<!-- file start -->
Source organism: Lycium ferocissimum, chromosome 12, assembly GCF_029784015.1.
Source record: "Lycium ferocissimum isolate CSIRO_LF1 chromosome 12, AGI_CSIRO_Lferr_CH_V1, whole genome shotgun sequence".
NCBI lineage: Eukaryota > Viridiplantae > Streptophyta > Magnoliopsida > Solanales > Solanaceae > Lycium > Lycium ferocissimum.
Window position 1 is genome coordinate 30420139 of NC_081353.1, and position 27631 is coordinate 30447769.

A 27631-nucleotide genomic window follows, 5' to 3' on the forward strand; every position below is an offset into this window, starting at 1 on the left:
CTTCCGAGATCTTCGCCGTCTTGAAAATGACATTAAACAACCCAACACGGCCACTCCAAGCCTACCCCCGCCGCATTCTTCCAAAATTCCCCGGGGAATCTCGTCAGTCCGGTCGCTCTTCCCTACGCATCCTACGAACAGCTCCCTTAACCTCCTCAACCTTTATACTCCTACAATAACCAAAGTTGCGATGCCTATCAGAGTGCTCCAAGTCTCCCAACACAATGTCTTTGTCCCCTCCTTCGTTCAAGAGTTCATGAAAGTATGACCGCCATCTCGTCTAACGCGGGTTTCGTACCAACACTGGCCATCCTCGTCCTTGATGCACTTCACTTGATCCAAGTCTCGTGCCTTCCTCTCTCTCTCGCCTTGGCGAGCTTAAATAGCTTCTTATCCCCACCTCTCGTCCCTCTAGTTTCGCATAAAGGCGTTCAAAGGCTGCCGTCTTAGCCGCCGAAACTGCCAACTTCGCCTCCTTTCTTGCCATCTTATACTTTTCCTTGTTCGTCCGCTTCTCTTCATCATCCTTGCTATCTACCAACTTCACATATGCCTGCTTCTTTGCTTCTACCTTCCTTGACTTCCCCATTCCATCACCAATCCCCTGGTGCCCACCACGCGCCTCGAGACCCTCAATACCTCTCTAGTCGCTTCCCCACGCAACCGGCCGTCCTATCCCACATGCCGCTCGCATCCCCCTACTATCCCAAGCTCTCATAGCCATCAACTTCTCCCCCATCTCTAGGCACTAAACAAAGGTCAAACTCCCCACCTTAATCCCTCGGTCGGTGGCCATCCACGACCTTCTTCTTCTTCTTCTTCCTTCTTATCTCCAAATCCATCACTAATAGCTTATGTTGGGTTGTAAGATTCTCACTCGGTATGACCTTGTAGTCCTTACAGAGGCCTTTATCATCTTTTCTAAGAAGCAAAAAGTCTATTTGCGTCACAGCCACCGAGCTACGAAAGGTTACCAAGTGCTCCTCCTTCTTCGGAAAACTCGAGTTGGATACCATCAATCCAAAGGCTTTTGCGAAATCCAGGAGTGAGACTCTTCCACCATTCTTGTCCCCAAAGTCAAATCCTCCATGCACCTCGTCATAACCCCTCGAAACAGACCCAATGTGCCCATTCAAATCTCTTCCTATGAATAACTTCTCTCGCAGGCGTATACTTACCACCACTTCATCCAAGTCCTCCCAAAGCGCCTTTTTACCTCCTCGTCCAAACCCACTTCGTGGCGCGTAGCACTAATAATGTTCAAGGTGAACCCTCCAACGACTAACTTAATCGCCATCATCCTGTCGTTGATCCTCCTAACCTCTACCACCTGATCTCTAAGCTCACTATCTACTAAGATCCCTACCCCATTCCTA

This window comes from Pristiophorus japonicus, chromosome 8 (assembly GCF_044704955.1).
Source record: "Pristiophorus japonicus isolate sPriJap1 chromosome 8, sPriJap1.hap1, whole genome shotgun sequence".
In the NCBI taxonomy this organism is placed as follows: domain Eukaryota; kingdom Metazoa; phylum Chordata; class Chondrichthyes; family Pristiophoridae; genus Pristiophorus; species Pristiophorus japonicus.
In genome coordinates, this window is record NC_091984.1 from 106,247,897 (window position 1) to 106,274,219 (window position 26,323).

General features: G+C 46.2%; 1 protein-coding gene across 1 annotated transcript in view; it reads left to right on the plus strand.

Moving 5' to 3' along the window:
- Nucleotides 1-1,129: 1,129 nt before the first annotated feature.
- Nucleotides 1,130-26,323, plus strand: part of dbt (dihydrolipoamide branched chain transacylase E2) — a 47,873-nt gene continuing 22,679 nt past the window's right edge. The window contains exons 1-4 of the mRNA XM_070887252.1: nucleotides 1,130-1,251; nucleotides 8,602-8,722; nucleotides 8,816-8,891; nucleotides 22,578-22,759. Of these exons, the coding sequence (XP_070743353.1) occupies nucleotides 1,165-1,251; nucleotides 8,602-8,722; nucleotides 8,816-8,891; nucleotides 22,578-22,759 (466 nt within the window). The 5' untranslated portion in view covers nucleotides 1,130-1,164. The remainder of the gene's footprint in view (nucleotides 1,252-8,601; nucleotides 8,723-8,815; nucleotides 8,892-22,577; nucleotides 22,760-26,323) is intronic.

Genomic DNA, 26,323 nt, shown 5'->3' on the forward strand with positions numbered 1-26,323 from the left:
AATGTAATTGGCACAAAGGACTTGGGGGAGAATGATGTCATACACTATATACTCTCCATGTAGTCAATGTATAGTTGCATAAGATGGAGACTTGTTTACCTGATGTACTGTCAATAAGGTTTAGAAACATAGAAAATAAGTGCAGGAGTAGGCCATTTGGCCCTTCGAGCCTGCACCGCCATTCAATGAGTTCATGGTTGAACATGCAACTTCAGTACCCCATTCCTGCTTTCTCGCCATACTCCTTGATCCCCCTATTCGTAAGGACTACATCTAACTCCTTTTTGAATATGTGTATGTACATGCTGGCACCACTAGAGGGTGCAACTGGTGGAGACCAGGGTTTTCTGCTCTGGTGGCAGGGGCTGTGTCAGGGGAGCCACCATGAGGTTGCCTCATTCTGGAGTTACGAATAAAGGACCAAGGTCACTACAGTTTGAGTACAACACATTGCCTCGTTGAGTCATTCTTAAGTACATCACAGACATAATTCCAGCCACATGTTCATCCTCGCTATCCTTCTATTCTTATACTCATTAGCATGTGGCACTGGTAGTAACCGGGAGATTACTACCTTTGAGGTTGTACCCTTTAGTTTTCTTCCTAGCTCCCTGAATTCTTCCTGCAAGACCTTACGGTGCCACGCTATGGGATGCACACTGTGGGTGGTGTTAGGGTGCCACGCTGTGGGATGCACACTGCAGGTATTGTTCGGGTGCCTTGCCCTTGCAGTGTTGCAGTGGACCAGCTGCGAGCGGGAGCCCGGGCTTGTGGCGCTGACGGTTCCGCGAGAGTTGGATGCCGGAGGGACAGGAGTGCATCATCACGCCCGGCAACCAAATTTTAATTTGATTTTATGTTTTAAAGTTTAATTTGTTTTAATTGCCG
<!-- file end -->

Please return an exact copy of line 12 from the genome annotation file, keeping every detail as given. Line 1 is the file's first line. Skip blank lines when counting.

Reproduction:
Moving 5' to 3' along the window: